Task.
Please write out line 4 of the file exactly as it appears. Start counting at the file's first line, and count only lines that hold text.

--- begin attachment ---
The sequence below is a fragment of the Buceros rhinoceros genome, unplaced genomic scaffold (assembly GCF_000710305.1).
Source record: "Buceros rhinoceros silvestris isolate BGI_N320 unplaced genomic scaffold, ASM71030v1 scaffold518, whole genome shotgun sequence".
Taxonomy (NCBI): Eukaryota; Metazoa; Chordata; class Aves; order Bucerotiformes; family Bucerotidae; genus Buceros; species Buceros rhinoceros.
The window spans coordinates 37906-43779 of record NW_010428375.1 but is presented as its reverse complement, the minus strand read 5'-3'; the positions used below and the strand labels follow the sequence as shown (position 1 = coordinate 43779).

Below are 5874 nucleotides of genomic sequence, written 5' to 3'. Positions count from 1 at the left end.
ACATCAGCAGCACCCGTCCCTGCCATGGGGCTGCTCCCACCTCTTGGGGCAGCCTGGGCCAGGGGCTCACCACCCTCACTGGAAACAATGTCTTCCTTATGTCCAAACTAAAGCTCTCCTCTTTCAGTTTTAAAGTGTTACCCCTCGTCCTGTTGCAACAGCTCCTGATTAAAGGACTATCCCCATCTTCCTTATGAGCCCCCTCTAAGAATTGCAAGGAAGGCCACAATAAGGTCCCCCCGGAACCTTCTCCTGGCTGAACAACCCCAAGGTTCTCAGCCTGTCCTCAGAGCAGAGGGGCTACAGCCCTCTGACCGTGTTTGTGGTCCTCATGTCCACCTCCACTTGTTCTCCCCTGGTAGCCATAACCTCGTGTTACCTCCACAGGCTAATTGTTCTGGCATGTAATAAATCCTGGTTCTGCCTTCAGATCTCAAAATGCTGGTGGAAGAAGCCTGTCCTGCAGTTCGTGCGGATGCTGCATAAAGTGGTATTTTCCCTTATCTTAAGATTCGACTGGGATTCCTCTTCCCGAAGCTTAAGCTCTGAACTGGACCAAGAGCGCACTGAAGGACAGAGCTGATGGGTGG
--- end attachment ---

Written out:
The window spans coordinates 37906-43779 of record NW_010428375.1 but is presented as its reverse complement, the minus strand read 5'-3'; the positions used below and the strand labels follow the sequence as shown (position 1 = coordinate 43779).